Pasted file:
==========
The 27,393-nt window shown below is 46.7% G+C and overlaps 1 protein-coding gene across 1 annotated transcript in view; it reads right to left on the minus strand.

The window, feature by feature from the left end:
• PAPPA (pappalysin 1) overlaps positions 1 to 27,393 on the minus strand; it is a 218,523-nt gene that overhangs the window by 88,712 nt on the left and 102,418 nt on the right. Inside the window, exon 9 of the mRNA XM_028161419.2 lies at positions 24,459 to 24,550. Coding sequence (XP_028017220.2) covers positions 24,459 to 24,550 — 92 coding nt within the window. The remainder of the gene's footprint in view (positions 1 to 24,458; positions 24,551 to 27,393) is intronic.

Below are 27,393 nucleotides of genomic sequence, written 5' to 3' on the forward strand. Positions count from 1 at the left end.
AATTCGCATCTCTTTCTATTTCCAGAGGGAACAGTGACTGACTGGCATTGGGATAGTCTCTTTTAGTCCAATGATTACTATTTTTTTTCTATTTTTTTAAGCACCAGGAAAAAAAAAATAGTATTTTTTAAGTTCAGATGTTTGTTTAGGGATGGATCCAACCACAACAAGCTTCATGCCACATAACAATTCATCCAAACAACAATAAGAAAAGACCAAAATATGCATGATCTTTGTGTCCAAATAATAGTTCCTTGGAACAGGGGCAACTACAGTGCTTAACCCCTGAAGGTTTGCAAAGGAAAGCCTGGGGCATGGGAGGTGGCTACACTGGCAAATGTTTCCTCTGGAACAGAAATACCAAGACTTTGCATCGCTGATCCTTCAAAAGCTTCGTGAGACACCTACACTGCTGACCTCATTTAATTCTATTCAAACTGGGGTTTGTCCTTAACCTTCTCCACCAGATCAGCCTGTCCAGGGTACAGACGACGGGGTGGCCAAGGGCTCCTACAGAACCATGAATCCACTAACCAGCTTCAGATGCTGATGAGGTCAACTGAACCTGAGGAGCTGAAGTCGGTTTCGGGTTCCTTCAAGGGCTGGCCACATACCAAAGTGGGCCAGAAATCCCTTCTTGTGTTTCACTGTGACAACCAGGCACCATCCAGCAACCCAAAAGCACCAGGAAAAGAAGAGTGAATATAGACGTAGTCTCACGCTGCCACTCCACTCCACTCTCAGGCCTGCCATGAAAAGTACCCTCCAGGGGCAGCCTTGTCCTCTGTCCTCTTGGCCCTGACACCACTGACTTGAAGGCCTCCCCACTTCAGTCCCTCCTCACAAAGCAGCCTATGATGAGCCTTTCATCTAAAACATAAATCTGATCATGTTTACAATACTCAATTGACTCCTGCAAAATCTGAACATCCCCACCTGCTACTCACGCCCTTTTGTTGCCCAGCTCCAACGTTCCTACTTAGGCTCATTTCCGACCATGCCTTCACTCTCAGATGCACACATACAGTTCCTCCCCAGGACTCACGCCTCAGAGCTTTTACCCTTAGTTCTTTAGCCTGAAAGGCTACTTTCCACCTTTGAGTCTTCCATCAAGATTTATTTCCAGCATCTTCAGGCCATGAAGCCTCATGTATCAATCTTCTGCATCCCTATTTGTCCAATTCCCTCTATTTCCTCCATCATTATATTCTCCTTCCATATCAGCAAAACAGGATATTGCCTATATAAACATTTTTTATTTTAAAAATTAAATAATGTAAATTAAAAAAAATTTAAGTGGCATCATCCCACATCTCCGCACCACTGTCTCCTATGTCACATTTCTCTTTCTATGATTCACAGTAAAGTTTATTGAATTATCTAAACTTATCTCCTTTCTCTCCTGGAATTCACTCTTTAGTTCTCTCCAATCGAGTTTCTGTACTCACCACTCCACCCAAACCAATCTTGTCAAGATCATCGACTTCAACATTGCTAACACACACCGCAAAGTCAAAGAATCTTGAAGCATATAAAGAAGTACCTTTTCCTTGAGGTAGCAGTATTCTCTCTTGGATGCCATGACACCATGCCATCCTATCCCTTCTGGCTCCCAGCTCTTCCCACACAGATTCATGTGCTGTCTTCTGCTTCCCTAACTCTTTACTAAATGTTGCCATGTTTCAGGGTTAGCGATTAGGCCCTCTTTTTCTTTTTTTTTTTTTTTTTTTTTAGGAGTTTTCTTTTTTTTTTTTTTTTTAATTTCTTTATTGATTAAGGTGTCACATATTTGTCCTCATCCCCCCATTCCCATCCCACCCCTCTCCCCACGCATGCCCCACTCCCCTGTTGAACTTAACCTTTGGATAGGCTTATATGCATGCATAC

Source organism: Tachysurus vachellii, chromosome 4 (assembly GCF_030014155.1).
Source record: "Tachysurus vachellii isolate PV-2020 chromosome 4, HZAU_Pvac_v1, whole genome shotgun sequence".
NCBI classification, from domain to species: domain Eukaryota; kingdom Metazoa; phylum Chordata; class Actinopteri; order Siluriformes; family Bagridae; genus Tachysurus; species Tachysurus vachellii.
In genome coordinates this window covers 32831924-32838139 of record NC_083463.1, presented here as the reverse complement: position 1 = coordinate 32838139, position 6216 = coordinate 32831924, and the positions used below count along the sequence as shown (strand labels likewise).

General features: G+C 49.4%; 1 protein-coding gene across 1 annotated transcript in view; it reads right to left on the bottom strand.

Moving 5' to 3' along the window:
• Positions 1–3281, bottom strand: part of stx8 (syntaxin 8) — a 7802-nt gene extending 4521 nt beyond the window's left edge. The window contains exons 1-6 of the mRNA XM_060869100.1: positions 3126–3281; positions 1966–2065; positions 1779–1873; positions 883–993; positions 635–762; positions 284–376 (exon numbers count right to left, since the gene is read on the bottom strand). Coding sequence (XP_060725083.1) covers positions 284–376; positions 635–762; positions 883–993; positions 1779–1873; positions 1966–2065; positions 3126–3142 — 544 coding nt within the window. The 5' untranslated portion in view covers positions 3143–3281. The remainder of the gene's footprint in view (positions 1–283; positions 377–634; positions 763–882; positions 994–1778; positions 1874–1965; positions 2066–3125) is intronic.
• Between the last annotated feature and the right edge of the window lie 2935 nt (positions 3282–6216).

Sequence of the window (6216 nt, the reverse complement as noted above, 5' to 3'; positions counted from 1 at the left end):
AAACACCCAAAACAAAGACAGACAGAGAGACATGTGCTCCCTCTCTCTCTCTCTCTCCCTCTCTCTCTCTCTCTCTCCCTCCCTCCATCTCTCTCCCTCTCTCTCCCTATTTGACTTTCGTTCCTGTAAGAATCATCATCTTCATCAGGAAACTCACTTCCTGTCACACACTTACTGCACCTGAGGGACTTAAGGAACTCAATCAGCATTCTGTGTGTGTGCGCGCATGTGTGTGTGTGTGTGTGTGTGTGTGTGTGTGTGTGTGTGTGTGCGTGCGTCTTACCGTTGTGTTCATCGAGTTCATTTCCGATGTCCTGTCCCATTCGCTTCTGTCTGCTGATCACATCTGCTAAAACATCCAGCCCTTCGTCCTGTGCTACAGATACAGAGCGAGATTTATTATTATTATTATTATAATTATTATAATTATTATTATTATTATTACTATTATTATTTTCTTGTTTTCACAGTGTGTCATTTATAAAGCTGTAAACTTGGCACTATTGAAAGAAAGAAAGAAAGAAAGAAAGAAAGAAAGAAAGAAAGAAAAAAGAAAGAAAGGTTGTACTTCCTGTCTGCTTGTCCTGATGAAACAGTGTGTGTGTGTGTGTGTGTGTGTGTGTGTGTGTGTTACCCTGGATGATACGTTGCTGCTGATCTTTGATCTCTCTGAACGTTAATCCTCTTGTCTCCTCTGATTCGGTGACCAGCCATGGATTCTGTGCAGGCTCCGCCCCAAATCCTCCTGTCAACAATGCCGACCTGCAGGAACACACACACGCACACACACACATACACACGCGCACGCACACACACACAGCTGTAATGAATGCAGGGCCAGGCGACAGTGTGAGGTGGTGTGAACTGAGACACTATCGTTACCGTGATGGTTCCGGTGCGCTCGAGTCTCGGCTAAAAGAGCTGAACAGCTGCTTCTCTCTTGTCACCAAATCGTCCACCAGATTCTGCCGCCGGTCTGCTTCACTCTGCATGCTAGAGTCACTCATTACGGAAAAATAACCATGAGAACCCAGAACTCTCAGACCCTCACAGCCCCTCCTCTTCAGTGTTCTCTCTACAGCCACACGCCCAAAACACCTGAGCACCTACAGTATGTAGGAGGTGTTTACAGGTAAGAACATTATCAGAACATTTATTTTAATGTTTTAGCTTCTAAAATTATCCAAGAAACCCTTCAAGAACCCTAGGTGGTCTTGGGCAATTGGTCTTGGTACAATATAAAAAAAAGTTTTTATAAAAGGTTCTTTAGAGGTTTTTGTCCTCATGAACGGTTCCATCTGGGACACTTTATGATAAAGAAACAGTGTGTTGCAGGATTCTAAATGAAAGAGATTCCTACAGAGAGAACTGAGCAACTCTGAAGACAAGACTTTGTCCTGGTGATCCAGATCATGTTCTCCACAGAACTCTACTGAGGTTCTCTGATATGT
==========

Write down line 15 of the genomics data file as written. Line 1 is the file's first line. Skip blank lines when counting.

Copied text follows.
AAACACCCAAAACAAAGACAGACAGAGAGACATGTGCTCCCTCTCTCTCTCTCTCTCCCTCTCTCTCTCTCTCTCTCCCTCCCTCCATCTCTCTCCCTCTCTCTCCCTATTTGACTTTCGTTCCTGTAAGAATCATCATCTTCATCAGGAAACTCACTTCCTGTCACACACTTACTGCACCTGAGGGACTTAAGGAACTCAATCAGCATTCTGTGTGTGTGCGCGCATGTGTGTGTGTGTGTGTGTGTGTGTGTGTGTGTGTGTGTGTGTGCGTGCGTCTTACCGTTGTGTTCATCGAGTTCATTTCCGATGTCCTGTCCCATTCGCTTCTGTCTGCTGATCACATCTGCTAAAACATCCAGCCCTTCGTCCTGTGCTACAGATACAGAGCGAGATTTATTATTATTATTATTATAATTATTATAATTATTATTATTATTATTACTATTATTATTTTCTTGTTTTCACAGTGTGTCATTTATAAAGCTGTAAACTTGGCACTATTGAAAGAAAGAAAGAAAGAAAGAAAGAAAGAAAGAAAGAAAGAAAAAAGAAAGAAAGGTTGTACTTCCTGTCTGCTTGTCCTGATGAAACAGTGTGTGTGTGTGTGTGTGTGTGTGTGTGTGTGTGTTACCCTGGATGATACGTTGCTGCTGATCTTTGATCTCTCTGAACGTTAATCCTCTTGTCTCCTCTGATTCGGTGACCAGCCATGGATTCTGTGCAGGCTCCGCCCCAAATCCTCCTGTCAACAATGCCGACCTGCAGGAACACACACACGCACACACACACATACACACGCGCACGCACACACACACAGCTGTAATGAATGCAGGGCCAGGCGACAGTGTGAGGTGGTGTGAACTGAGACACTATCGTTACCGTGATGGTTCCGGTGCGCTCGAGTCTCGGCTAAAAGAGCTGAACAGCTGCTTCTCTCTTGTCACCAAATCGTCCACCAGATTCTGCCGCCGGTCTGCTTCACTCTGCATGCTAGAGTCACTCATTACGGAAAAATAACCATGAGAACCCAGAACTCTCAGACCCTCACAGCCCCTCCTCTTCAGTGTTCTCTCTACAGCCACACGCCCAAAACACCTGAGCACCTACAGTATGTAGGAGGTGTTTACAGGTAAGAACATTATCAGAACATTTATTTTAATGTTTTAGCTTCTAAAATTATCCAAGAAACCCTTCAAGAACCCTAGGTGGTCTTGGGCAATTGGTCTTGGTACAATATAAAAAAAAGTTTTTATAAAAGGTTCTTTAGAGGTTTTTGTCCTCATGAACGGTTCCATCTGGGACACTTTATGATAAAGAAACAGTGTGTTGCAGGATTCTAAATGAAAGAGATTCCTACAGAGAGAACTGAGCAACTCTGAAGACAAGACTTTGTCCTGGTGATCCAGATCATGTTCTCCACAGAACTCTACTGAGGTTCTCTGATATGT